Since the LIGC filter uses active means to eliminate bacteria and viruses, lower density filtration media can be used, resulting in significantly less energy consumption. In addition, LIGC active filters require lower maintenance than other filters and are safe to the operator during maintenance and replacement.

Air filters are all around us in airplanes, ships, schools, offices, and homes. In some cases, like airplanes, they already have HEPA filters that remove viruses and bacteria from the air circulated but at high energy and maintenance costs.

While 2020 has underlined the importance of protecting against airborne viruses, the post-pandemic world will likely show us how important it is to do so without increasing energy costs past the point of affordability.

"There's still much to learn about COVID-19, but it's now established that airborne transmission is possible," said Borenstein. "In the absence of better filtration technology, the indoor spaces where we used to spend most of our 'normal' life--schools, stores, offices-- present a real risk."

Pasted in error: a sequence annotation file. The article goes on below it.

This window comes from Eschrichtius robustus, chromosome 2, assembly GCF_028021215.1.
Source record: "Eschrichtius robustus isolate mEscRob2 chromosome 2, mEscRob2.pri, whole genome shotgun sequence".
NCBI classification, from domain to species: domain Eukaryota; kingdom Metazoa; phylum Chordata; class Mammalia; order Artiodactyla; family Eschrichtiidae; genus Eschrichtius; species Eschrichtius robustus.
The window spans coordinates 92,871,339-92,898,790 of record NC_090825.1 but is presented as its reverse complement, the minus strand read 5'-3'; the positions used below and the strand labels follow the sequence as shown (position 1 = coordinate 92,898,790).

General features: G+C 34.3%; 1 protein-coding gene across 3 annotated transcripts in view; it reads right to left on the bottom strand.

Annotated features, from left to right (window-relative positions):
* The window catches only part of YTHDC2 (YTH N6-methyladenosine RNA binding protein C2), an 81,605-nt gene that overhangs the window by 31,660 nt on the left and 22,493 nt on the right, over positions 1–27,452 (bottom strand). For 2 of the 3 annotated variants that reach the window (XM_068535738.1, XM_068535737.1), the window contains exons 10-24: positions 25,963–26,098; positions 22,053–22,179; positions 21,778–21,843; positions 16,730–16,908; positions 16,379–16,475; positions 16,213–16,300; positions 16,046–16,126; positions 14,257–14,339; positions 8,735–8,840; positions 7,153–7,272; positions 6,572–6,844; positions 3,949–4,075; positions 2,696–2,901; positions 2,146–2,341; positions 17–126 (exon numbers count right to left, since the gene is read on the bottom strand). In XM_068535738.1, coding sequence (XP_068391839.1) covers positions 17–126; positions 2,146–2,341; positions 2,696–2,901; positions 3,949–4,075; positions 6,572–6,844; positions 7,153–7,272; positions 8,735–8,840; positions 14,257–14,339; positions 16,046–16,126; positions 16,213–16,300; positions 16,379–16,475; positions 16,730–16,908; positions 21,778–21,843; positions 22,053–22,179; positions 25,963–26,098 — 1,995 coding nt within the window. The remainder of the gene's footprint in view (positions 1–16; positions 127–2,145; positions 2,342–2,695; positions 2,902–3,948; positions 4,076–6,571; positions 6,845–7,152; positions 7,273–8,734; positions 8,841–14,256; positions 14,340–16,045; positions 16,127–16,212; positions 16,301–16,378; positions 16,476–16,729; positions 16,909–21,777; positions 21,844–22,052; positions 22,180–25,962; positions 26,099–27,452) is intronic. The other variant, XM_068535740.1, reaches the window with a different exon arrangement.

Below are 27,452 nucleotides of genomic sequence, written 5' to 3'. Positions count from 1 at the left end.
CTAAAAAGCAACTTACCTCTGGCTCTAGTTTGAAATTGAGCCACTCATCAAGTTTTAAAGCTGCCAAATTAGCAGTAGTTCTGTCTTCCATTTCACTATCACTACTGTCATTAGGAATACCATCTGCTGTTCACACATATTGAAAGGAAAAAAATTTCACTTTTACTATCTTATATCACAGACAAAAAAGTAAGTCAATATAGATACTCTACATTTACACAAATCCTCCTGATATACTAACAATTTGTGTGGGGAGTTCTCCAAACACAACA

Tags:  Ben-Gurion University  Graphene  graphene filters  Hubei Forbon Technology  LIGC Application  Rice University  Yehuda Borenstein 

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Energy harvesting goes organic, gets more flexible

Posted By Graphene Council, Thursday, September 17, 2020
Nanogenerators capable of converting mechanical energy into electricity are typically made from metal oxides and lead-based perovskites. But these inorganic materials aren't biocompatible, so the race is on to create natural biocompatible piezoelectric materials for energy harvesting, electronic sensing, and stimulating nerves and muscles.

University College Dublin and University of Texas at Dallas researchers decided to explore peptide-based nanotubes, because they would be an appealing option for use within electronic devices and for energy harvesting applications.

In the Journal of Applied Physics, from AIP Publishing, the group reports using a combination of ultraviolet and ozone exposure to generate a wettability difference and an applied field to create horizontally aligned polarization of nanotubes on flexible substrates with interlocking electrodes.

"The piezoelectric properties of peptide-based materials make them particularly attractive for energy harvesting, because pressing or bending them generates an electric charge," said Sawsan Almohammed, lead author and a postdoctoral researcher at University College Dublin.

There's also an increased demand for organic materials to replace inorganic materials, which tend to be toxic and difficult to make.

"Peptide-based materials are organic, easy to make, and have strong chemical and physical stability," she said.